• Perspective Mag

Where are the women? - Reclaiming Public Spaces

If you ask a man what precautions they take when they step out, their answers are short. Ask a woman the same and you’ll be there for a while. From pepper sprays, keys in fists and tasers to switching to the other side of the street when you see a stranger, women are always on the alert when they’re out in public. 


Amongst our society, a common response to this is that women should stop going out and avoid public places, especially when they are alone. It’s easy to restrict the movement of the victim as compared to correcting the wrong that is being done. In doing so we have created a system that facilitates victim-blaming and has effectively divided public and private spaces into gendered ones.


Pakistani culture is known through many of its very public spaces, from the beaches of karachi to the stunning treks of the Northern Areas. From its street food vendors to its infamous chai dhabas. As with any culture, we can’t deny the importance of utilising public spaces here either. Having a healthy interaction with the outside world, be it through parks, outdoor tracks, or exercise spaces are all important. This comes along with the idea of building community relationships which are made much more difficult if these are facilitated in public spaces meant for such a purpose. 


Yet despite all their charm these very places are unwelcoming and harsh to half of the country’s  population. There’s been growing attempts at changing the narrative. One popular movement started a few years ago was #GirlsatDhabas, where a group of women aimed to reclaim public spaces despite the dominance of men. The movement has made some progress, despite it being slow outside of its immediate members. Nevertheless the idea has been put forth. The slow acceptance of women enjoying public spaces - or dhabas to be precise has coincided with the rise of a certain kind of fancy dhabas as well. With this new category, its become easier to decide which kinds are appropriate for women and which aren't.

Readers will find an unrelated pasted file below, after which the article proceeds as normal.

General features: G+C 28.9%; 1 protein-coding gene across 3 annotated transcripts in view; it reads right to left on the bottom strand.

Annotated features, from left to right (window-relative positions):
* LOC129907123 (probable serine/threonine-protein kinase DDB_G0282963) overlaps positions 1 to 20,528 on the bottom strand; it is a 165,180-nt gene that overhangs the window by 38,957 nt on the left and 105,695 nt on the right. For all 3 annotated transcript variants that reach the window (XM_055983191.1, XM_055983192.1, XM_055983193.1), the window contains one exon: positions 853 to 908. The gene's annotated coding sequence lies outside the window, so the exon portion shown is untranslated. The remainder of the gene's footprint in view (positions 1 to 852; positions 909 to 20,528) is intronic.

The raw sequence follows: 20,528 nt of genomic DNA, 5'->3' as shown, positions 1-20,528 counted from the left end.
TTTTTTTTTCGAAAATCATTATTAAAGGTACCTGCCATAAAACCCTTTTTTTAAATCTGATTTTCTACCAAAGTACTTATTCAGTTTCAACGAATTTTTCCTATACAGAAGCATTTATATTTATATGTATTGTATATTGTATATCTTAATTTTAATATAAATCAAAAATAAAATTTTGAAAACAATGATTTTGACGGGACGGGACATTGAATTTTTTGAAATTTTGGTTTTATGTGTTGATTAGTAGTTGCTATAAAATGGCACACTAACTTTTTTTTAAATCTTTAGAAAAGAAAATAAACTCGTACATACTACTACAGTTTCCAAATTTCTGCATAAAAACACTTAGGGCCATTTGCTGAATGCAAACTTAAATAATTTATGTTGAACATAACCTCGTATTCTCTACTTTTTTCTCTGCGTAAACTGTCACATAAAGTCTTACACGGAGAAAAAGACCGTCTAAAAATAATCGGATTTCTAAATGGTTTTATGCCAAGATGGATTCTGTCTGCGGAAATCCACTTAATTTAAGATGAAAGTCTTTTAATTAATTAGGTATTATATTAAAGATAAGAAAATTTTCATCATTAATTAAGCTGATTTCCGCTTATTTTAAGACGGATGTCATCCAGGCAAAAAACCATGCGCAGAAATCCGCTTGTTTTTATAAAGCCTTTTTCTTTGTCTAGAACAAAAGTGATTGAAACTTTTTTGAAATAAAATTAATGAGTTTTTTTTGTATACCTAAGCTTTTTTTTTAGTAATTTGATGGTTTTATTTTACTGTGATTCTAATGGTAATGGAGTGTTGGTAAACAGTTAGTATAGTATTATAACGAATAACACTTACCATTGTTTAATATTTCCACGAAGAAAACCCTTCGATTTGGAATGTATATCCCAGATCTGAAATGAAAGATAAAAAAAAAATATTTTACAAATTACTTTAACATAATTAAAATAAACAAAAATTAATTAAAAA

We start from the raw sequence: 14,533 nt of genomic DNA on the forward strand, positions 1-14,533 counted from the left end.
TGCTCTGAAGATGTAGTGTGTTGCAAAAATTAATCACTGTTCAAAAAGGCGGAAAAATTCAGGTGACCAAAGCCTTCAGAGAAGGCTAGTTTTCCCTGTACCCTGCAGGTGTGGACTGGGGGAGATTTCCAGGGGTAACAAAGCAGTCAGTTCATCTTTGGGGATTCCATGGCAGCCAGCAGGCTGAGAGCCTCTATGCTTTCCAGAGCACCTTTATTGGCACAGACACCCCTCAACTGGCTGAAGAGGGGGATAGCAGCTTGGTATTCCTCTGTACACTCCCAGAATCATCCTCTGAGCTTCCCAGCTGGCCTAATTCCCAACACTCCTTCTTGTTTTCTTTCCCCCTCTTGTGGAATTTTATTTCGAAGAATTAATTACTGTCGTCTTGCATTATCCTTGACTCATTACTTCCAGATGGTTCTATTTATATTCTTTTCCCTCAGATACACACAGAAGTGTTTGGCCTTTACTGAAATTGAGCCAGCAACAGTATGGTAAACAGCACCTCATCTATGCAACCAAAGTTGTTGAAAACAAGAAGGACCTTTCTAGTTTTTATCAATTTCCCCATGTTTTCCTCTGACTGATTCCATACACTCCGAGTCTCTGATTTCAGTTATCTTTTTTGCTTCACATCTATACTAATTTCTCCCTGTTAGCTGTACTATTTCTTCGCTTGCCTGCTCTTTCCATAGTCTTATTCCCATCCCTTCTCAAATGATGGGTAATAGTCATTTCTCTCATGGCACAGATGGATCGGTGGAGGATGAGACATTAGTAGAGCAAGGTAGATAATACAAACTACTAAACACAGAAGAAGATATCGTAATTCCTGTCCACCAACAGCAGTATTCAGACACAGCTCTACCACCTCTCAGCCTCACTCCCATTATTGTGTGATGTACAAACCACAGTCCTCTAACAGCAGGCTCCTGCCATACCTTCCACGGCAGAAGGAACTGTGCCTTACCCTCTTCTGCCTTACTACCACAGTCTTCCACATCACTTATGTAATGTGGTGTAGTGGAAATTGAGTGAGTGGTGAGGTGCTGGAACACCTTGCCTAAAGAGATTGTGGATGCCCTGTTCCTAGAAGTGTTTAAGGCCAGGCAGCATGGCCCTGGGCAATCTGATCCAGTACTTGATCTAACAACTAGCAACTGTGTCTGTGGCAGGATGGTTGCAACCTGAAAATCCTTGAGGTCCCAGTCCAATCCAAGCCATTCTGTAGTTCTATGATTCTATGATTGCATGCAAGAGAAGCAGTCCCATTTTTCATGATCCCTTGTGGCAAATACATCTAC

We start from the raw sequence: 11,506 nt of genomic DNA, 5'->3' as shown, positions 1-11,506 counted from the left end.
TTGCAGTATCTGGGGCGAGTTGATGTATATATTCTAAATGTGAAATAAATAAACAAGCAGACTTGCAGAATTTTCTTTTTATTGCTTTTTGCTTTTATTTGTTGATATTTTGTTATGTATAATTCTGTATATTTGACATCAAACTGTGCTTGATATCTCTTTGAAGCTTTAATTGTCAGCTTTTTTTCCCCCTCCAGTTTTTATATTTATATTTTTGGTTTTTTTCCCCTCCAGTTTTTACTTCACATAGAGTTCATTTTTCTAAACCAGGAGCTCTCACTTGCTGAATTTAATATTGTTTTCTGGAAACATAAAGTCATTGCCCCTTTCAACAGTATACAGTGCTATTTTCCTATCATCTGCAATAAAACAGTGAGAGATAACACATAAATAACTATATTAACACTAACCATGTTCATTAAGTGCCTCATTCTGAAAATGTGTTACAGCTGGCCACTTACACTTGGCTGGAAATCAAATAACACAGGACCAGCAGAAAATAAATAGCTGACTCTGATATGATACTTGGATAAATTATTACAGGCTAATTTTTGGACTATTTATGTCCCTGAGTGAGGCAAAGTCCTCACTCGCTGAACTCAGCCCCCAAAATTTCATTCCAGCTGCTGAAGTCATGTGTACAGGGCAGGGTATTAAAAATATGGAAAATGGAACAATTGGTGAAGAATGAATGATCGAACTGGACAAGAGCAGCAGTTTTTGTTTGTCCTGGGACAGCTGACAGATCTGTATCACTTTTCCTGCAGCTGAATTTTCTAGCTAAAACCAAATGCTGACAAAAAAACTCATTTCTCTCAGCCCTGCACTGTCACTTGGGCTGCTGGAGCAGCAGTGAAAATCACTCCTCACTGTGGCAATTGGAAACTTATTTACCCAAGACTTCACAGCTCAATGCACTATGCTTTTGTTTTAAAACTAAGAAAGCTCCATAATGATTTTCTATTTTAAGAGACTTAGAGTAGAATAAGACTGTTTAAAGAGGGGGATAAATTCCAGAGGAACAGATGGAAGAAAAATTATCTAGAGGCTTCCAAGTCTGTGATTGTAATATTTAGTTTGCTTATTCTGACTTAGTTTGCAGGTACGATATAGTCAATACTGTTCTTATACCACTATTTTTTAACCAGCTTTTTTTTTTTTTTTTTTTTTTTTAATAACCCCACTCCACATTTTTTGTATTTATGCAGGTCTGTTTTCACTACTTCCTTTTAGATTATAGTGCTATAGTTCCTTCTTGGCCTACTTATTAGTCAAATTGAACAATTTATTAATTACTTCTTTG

But keep in mind that this issue goes far beyond enjoying a cup of chai on the side of the road. For women whose lives and work force them to spend time on streets and public transport, this turns into a security issue that can threaten their lives. There will hardly be a woman around us who will deny the stares they get when they step out. Unfortunately, it isn't just stares for everyone and let me be clear - the kind of abuse and harassment that occurs is no ones fault but the perpetrators. We are all equally entitled to this country we call our home and everyone deserves the right to walk its streets and enjoy its gifts. 


The response to these threats is often the idea of added security, be it in the form of chaperones, private vehicles or other forms of protection. However, it is important that we realise that all of these come with a certain privilege. Does a woman with no access to a private vehicle deserve to feel unsafe? Should a woman who has no one to accompany her be forced to feel uncomfortable, be stared at or catcalled?


If there’s one thing this lockdown has taught us, it's that being cooped up does no good for anyone. So why is restricting women’s movement in public an accepted solution? There may be some of you who are thinking that women are asked to avoid public spaces for their own benefit. Unfortunately, you may just be right. In years and years of facilitating such a culture, the idea of sitting comfortable in a public space without being on guard is almost alien. But this isn’t something that should in any way be accepted as a norm anymore. Noone deserves to be harassed or catcalled simply for existing and it's high time that existence is brought out into the open rather than being hidden away.



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